Wardlow got into the ring and plowed through the guards on one side of the ring, knocking them to the floor. At this point, ring announcer Dasha Gonzalez told fans that those men had been eliminated. They weren’t pinned, they weren’t thrown over the top rope, they just fell to the floor which apparently tossed them out of the contest. Commentator Jim Ross was baffled, admitting he had no idea what was going on or how this match was even set up. I’ve been no fan of Ross in AEW, but I got your back on that one, kid!
Next up we get the a mighty ROAR spot with men flying all over the place. I do love those so I can’t hate on it too much. But despite having just seen men eliminated for such an infraction, no one was nixed from the match for that.
Next we get a goof trying a single leg on Wardlow, who carries him around the ring in comical fashion. The big guy then decides to pick him up and powerbomb him over the ropes onto a pile of other geeks. Again, he also was not eliminated.
It was never explained, so I can only speculate poor Dasha jumped the gun and no one was supposed to be out in the first place and so they corrected her over the earpiece. Just a guess on my part. Still, what a mess.
A front chancery by Wardlow follows along with a massive clothesline. This allows him to pin a guy with one foot while causing the other to submit. Both of these men were now eliminated. Goofy to be sure, but at least that (kinda sorta) makes sense.
Powerbombs a plenty come next, as Wardlow stacks the doofuses up in a pile. Despite only one man’s shoulders being on the mat, this eliminates ALL of them. Don’t ask me, I’m just the reporter here.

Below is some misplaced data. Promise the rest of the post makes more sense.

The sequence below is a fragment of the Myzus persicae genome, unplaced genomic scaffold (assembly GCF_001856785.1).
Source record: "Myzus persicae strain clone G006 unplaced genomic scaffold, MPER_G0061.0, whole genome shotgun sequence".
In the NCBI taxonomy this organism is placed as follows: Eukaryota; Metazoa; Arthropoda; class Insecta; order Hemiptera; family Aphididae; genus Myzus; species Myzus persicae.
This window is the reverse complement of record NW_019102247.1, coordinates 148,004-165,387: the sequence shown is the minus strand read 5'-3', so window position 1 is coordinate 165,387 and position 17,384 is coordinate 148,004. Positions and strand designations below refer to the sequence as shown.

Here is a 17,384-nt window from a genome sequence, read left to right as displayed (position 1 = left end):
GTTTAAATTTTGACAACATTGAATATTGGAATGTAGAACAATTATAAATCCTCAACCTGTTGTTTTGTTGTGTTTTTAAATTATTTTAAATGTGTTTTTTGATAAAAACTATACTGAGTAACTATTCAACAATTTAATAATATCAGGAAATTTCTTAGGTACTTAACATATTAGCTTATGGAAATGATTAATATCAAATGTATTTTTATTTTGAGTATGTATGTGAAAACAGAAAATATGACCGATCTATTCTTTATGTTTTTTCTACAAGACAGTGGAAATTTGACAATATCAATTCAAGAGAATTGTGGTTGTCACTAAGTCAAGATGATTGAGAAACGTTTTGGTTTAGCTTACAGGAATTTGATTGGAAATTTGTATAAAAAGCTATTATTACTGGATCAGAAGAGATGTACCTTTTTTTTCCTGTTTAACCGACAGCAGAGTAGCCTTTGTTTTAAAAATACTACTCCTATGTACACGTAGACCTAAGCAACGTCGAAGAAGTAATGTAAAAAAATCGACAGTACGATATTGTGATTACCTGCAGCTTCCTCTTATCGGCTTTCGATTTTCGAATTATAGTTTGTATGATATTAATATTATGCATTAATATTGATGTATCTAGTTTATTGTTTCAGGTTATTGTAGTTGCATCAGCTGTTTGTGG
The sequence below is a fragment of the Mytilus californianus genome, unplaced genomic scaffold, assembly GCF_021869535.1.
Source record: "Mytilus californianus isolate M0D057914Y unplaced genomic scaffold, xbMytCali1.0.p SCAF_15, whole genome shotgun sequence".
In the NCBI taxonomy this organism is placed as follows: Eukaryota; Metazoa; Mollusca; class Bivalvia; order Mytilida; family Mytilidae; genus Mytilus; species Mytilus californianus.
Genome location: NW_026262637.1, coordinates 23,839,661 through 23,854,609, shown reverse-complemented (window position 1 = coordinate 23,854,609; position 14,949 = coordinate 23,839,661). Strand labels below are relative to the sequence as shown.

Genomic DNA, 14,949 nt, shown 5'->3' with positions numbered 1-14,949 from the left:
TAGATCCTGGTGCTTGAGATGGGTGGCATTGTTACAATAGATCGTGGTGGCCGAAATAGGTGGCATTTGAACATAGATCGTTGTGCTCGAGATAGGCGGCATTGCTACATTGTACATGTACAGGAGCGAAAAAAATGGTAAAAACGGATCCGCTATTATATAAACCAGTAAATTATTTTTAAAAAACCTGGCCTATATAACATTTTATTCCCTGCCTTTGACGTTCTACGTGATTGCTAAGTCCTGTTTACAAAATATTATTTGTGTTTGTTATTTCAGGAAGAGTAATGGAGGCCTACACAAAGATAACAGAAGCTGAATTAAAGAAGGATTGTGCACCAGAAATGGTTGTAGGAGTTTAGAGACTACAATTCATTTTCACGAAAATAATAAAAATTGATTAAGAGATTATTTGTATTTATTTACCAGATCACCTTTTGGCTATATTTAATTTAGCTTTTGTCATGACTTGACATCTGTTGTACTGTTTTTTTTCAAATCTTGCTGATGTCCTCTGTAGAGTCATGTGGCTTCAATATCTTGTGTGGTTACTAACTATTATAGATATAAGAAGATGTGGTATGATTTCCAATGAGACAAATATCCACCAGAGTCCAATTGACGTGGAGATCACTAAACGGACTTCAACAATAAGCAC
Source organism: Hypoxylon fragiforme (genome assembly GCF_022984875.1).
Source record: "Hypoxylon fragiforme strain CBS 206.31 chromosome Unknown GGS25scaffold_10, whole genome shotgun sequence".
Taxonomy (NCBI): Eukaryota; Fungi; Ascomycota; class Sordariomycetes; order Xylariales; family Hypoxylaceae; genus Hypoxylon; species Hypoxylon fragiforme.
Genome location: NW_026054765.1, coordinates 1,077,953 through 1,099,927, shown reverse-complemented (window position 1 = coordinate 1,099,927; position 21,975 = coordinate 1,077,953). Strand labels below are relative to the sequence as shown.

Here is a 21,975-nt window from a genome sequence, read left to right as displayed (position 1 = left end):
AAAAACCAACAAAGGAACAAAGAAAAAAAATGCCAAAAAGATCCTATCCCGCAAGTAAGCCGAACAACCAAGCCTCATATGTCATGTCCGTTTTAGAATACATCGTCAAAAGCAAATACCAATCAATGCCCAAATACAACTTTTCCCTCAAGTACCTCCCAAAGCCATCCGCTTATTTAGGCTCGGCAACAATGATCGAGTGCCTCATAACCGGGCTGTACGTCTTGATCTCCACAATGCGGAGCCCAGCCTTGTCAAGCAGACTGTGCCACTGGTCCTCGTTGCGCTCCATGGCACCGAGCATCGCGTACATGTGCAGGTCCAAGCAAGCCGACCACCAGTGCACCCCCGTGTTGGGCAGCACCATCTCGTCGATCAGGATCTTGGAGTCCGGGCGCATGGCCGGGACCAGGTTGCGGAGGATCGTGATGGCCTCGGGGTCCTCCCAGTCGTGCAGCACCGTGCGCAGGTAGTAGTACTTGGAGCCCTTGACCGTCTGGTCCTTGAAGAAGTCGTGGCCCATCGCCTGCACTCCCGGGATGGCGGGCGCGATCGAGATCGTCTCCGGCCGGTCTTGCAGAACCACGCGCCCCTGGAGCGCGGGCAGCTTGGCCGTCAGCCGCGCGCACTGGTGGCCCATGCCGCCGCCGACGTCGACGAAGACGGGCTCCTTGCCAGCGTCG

Wash, rinse, and repeat as we start chopping down that 20 in short order. I would complain, but hey, if it gets us to the finish line faster, I’m all for it.
Despite having seen such unending destruction, we get a loon that tries to attack Wardlow with a cross body off the top rope. He gets caught and crushed into the rest of the pile and with that, the match comes to a merciful end. Furious that his plans have been foiled, Sterling plays his last card, with former UFC fighters Matt Hughes and Tyrone Woodley getting in the ring.
Turns out they don’t like Sterling either, feeding him to the wolves. One powerbomb later, Sterling is dead and the case is closed.
And Wardlow’s reaction is the same as mine.
In many ways, Wardlow has never recovered. Sure, he still gets big reactions from the crowds, but it’s not like it once was. MJF did him no favors, and Wardlow’s been quite vocal about that. In an interview with Digtal Spy, Wardlow noted “all the crap with Max and everything he was pulling. I mean, I showed up that day not knowing if I was wrestling…I feel like ever since that night things have kind of been just off and I feel like I’m still trying to get back on track. It is what it is, in this in life and in this business, not everything goes perfectly.”
True, it doesn’t…but it really should have gone a lot better than this.